Israel’s Ambassador to the UK Tzipi Hotovely has called for calm ahead of Saturday’s “Saving Israeli Democracy” protest outside the London embassy, saying that the Jewish state will “forever be a vibrant democracy.”
Speaking to the JC on Tuesday ahead of the planned demonstration this weekend, Ambassador Hotovely said that she doesn’t “believe that you can be Jewish without being democratic”, and added that protests are “a healthy thing”.
The protest outside the Israeli embassy is being organised by Israelis in the UK, coordinated with others around the world.
A post in Hebrew on Facebook describing the demonstration asserts that “Israel is currently under attack on the basis of its existence – its democracy.”
It adds: “Israelis around the world… will make our voices heard in the struggle for the preservation of democracy and to stop the police coup. Now is the time to wake up and yell: this country is in our soul. What happens in it today will determine who it will be and who we are, and our children will be.”
Speaking to the JC on Tuesday, Ambassador Hotovely said Prime Minister Benjamin Netanyahu’s proposed reform of Israel’s Supreme Court, which have triggered protests across Israel, are “not about changing the nature of Israel’s democracy.”
Israel's Ambassador to the UK, Tzipi Hotovely, addressing parliamentarians and CFI supporters (Photo: CFI)
The ambassador said that while she encouraged demonstrations as “a healthy thing” in a democratic society so long as “violence isn’t used to express criticism”, those who were concerned about the future of the country needn’t be.
In a message to Saturday’s demonstrators, she said: “I think you should definitely calm down, everyone who’s worried.
“Democracy is something so basic to our Jewish identity. I don’t believe you can be Jewish without being democratic.
“[These reforms] are not about changing the nature of Israel’s democracy. Israel is a vibrant democracy, and it will stay like this forever, because we love well-intentioned fighting and debating too much.
“I do believe, speaking on behalf of the people who are happy with the reforms, they felt the balance part of checks and balances was unbalanced for many years.”
Lightning illuminates the sky while thousands of Israelis protest against the proposed changes to the legal system, on haBima square in Tel Aviv, on January 14, 2023. (Photo by Yonatan Sindel/Flash90)
Prime Minister Netanyahu’s government plans to drastically change the role of Israel’s Supreme Court in a way that would curb the judiciary’s influence over law-making and public policy and remove its ability to strike down legislation passed in the Knesset.
Criticisms of the proposed reform range from claiming it would undermine the democratic system of checks and balances in the country, to accusing Netanyahu’s government of attempting to seize absolute power through regime change.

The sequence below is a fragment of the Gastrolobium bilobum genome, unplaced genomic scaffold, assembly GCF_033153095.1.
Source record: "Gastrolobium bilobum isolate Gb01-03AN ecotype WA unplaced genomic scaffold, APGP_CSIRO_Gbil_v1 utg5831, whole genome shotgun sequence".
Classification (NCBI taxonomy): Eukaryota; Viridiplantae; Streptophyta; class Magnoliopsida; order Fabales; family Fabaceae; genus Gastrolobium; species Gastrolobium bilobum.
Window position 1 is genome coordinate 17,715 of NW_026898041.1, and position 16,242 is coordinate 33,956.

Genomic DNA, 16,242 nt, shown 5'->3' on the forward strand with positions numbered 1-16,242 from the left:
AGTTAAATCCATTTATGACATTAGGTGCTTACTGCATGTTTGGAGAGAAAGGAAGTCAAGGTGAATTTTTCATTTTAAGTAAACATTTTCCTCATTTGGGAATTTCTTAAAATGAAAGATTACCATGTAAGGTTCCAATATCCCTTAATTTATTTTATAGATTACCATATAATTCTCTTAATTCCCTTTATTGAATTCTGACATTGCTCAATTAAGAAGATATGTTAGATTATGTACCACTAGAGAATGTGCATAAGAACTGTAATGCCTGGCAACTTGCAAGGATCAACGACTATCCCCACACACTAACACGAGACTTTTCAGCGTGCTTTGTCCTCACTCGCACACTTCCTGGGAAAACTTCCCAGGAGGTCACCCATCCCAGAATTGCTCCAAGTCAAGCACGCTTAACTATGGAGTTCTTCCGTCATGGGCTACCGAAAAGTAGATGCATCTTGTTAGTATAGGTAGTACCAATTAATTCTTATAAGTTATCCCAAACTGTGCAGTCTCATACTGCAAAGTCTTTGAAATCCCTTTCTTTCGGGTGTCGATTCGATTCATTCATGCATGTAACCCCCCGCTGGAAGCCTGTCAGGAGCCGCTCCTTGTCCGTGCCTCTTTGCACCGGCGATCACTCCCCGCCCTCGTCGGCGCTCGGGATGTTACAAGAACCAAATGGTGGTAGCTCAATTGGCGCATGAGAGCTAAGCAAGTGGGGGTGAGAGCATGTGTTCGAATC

Another bill opposed by protesters, that has been in the works since Netanyahu’s previous administration, would seek to limit citizens’ rights to hold protests by requiring police approval for any protest of over 100 people. National Security Minister Itamar Ben Gvir has said that no such law would pass so long as he is in office.
In defence of the government’s proposed judicial reforms, the ambassador said: “Israel’s Supreme Court was for years defending minorities, defending human rights, and creating precedents for helping to advance human rights. We are so proud of our Supreme Court, but we need to understand that in a way this is not the only branch of our democracy. We need to balance between peoples’ rights to have laws that wouldn’t be overruled time after time.”
“The most important message, this is to your readers, is to say very clearly: Israel is a democracy, and we will never give up our democratic identity.”
The proposed reforms by the Netanyahu government have triggered a wave of protests across Israel, with 80,000 people flooding Tel Aviv in a demonstration of the scale of opposition.
Left wing protesters demonstrate in Tel Aviv against Israel's new government led by Prime Minister Benjamin Netanyahu, January 7, 2023 (Credit: JACK GUEZ/AFP via Getty Images)
The protests have now spread globally, with many planned for tomorrow around the world. In London, demonstrators are being encouraged to bring their friends, families and children on Saturday, also asks participants to “be colourful” and to bring “signs and flags, musical instruments”.
Over 120 people are currently registered as attending, with nearly 200 interested.
Ambassador Hotovely’s remarks echoed comments made by former Prime Minister Naftali Bennett, who said in front of a New York audience earlier this week that reports of the death of Israeli democracy are exaggerated, according to the Jewish Telegraphic Agency.
In reference to rumoured anti-LGBT proposals made by Israeli cabinet members Bezalel Smotrich and Avi Maoz, Mr Bennett said on Monday: “There are a lot of foolish words flying out in the air… but there’s a core of responsibility [in the government] that will fend off the most radical of the suggestions, but to be fair, I don’t know.
“No one’s going to touch the LGBT community in Israel. No one’s going to mess around with it. Israel is robust.”
Mr Bennett also criticised Israel’s Supreme Court, which he claimed, “gradually usurped authority it didn’t have.”
To those concerned about Israel, Mr Bennett told members of the audience at Temple Emanu-El in Manhattan: “I recommend you enter a dialogue with the government… Speak up and talk with the government. Israelis sometimes think the world revolves around Israel and don’t always see the broader view of Jews around the world and the world itself.
“I think sharing with the Israeli leadership, what’s going on and what it means and what the implications are, is meaningful. There are ministers who have never been abroad, so you are what you experience.”